Doctor of Philosophy in Architecture, Georgia Institute of Technology, Current
Master of Architecture, Georgia Institute of Technology, 2014
Bachelor of Science in Architecture, Georgia Institute of Technology, 2012
James Park is a Ph.D. student in the School of Architecture at the Georgia Institute of Technology. His research investigates courthouses as a building type and focuses on designing and implementing a generative description of the building type in the form of a shape grammar. James is a research assistant at the Shape Computation Lab and his contributions include the administration of a funded research project, Courtsweb: A visual database of contemporary US courthouses, in collaboration with GSA and US Courts; generative and parametric modeling in formal design studies; and design and implementation of various databases and web applications. He is an instructor for the series of courses on computational media and modeling at the School of Architecture and a teaching assistant for the Georgia Tech Architectonics in Greece and Italy Study Abroad Program. James holds a BSArch and an M.Arch from the Georgia Institute of Technology.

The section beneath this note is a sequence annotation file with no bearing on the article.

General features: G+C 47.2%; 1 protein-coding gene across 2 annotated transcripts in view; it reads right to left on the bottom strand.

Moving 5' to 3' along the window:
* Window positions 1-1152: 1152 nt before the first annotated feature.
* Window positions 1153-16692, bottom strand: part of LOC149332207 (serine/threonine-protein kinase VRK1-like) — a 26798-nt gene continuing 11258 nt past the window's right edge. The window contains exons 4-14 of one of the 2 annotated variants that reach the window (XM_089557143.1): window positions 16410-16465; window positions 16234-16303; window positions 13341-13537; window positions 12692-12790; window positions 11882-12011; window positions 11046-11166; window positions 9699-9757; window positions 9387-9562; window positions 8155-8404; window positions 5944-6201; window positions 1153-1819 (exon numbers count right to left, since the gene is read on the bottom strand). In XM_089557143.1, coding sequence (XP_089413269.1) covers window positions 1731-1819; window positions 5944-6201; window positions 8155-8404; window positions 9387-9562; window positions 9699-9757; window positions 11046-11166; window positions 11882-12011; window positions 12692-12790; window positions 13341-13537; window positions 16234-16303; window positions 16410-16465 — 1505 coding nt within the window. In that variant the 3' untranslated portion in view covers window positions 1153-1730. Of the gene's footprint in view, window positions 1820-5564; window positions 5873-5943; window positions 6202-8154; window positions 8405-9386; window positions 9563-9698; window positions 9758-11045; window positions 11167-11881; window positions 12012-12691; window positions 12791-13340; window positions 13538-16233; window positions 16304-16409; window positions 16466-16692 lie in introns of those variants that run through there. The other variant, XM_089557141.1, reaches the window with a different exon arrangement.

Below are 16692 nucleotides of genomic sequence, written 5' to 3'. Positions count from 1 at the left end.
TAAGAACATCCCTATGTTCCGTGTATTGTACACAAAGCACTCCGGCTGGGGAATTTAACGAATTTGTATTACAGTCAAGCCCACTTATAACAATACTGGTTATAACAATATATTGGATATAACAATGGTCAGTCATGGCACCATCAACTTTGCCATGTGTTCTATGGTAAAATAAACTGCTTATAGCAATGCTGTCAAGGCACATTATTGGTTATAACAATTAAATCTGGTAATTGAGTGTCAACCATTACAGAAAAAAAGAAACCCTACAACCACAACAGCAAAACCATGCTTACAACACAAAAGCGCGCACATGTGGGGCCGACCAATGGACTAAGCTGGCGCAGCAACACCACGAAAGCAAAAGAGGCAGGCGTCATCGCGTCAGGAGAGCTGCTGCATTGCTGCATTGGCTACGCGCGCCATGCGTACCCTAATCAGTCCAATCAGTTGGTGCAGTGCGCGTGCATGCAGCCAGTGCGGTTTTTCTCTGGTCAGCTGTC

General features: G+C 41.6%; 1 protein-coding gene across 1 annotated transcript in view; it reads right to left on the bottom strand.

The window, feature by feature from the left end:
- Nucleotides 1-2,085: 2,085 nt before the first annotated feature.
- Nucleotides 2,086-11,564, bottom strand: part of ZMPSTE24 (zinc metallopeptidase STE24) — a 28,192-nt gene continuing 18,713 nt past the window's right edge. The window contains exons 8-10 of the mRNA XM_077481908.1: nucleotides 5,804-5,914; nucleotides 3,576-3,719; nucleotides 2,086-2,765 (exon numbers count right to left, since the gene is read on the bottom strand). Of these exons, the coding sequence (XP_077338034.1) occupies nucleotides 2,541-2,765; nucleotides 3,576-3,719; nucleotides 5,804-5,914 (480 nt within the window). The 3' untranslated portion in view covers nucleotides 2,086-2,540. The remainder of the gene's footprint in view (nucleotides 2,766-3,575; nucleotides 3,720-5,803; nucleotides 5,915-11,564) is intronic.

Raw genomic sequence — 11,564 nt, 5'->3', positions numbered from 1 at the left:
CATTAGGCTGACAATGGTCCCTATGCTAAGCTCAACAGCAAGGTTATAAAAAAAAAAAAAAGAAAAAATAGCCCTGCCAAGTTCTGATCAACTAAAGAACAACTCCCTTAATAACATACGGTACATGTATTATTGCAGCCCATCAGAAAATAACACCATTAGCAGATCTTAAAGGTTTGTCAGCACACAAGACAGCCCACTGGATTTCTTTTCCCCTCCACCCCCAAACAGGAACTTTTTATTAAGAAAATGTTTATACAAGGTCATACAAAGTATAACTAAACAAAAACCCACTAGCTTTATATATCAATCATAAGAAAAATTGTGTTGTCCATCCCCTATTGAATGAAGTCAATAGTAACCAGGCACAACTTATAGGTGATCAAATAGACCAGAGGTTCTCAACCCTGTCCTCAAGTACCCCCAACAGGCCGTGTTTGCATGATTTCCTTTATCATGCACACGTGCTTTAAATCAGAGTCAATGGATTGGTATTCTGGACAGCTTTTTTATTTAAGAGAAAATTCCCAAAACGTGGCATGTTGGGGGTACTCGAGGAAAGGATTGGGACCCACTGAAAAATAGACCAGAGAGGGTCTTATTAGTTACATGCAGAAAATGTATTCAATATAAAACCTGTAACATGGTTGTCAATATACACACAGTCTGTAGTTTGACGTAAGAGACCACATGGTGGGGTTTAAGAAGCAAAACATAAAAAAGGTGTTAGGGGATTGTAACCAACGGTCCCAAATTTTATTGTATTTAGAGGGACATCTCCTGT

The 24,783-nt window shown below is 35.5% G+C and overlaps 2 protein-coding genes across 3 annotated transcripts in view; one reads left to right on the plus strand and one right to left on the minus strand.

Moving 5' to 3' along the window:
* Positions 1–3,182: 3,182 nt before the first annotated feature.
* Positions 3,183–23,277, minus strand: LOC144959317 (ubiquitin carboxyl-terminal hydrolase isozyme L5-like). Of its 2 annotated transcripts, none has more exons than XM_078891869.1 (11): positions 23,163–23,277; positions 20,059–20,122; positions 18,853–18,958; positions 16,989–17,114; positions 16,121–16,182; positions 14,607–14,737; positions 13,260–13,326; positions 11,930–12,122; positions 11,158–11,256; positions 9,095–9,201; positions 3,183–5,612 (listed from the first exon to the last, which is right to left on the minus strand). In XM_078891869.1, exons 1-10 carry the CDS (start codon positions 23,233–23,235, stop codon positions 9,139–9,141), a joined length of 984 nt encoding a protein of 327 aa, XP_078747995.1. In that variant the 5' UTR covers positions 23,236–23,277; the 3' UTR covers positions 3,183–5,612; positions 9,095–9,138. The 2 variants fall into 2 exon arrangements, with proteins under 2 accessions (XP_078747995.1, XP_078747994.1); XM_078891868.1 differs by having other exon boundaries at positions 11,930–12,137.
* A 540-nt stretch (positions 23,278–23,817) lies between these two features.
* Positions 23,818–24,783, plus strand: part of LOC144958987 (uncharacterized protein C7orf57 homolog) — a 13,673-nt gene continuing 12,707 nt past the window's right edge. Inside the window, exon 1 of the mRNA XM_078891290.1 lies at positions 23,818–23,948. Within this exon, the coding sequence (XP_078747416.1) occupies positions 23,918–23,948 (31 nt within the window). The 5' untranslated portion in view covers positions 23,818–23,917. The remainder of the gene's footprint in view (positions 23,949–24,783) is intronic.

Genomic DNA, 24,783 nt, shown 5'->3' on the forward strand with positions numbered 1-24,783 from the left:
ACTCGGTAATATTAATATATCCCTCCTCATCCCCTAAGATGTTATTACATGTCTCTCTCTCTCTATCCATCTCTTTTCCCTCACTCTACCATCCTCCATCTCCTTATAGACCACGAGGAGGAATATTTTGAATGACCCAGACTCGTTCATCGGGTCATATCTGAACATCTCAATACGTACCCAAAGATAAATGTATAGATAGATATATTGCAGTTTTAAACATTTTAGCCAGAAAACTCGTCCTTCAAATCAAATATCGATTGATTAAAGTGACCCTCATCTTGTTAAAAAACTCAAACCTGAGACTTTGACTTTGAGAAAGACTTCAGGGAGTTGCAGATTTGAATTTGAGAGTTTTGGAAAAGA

Park J and Economou A (in preparation) Engineering ring morphologies: Towards a generative description of the courthouse typology.
Park J and Economou A (in preparation) The Dirksen grammar: A generative description of Mies van der Rohe’s courthouse design language.
Park J (2017) Tracing Gangnam: Towards a theoretical model of the superblocks in Gangnam. In: Proceedings of the 26th International Union of Architects World Congress, World Trade Center Seoul and Dongdaemun Design Plaza, Seoul, Korea, 3-10 September 2017.
Peponis J, Feng C and Park J (2017) Diversity and scale in superblock design. Tsinghua Design Magazine 5(13): 30-41.
Peponis J, Park J and Feng C (2016) The city as an interface of scales: Gangnam Urbanism. In: Kim S, Chinn E and Ahn K (eds) The FAR game: Constraints sparking creativity. Seoul: SPACE Books, pp.102-111.
Park J and Economou A (2015) The Dirksen variations: Towards a generative description of Mies’s courthouse language. In: Real Time: Proceedings of the 33rd eCAADe Conference (eds Martens B, Wurzer G, Grasl T, et al.), Vienna University of Technology, Vienna, Austria, 16-18 September 2015, pp.453-462.
ARCH 8833: Media and Modeling III
ARCH 4833: Media and Modeling II
ARCH 8833: Advanced Rhino
Generative design; Shape grammars; Shape grammar implementation; Building typology; Courthouse design; Formal specification of shapes; Parametric modeling
Shape Computation Lab – http://shape.gatech.edu/People/Current/Park